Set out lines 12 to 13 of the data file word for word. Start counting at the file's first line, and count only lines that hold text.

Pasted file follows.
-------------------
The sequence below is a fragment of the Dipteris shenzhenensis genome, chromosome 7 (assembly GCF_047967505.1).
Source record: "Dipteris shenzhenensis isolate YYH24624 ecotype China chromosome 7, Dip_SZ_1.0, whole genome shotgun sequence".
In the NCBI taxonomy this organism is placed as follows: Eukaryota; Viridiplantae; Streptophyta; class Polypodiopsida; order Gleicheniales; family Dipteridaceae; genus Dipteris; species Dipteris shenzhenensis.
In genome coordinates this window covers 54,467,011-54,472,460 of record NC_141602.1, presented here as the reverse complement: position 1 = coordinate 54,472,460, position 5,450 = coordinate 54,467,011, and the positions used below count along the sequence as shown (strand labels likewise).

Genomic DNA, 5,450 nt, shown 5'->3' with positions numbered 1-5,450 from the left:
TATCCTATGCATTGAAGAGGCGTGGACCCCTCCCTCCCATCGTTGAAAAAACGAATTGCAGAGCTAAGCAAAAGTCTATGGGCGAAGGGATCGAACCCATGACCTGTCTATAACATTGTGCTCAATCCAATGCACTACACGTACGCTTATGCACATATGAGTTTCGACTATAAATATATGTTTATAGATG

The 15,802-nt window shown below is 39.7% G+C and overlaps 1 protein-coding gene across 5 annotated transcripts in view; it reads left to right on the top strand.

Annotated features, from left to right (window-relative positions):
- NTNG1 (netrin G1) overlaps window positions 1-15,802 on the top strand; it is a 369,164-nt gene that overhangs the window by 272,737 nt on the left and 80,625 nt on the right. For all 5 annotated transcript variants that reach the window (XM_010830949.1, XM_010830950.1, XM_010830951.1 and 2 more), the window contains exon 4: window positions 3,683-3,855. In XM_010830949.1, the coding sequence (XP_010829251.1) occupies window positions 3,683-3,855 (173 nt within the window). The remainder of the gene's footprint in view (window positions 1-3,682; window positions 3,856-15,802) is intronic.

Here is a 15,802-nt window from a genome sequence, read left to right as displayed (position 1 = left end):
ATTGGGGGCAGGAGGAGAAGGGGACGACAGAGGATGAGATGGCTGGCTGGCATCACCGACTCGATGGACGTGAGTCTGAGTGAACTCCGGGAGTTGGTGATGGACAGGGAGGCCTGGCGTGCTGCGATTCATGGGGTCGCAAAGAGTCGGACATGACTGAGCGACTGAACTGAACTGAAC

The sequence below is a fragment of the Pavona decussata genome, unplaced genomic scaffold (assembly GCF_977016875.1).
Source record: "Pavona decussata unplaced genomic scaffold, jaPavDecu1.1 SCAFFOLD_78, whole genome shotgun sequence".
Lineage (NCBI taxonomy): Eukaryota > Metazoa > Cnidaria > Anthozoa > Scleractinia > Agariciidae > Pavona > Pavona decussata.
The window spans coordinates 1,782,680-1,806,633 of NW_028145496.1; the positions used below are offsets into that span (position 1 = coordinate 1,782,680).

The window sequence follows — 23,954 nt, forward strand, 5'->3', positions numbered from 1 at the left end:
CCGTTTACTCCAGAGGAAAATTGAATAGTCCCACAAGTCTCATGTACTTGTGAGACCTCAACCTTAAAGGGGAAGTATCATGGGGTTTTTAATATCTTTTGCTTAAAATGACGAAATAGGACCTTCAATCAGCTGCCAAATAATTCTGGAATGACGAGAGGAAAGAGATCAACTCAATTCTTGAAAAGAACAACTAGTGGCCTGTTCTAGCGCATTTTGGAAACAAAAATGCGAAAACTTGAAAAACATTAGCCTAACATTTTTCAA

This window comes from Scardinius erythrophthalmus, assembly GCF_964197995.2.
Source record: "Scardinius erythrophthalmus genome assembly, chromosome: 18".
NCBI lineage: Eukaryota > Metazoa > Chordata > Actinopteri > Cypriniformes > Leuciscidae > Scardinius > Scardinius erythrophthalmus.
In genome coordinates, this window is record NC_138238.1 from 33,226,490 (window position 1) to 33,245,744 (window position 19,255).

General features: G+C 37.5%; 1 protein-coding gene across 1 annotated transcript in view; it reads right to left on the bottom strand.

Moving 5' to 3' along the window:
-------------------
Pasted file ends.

The sequence below is a fragment of the Pavona decussata genome, unplaced genomic scaffold (assembly GCF_977016875.1).
Source record: "Pavona decussata unplaced genomic scaffold, jaPavDecu1.1 SCAFFOLD_78, whole genome shotgun sequence".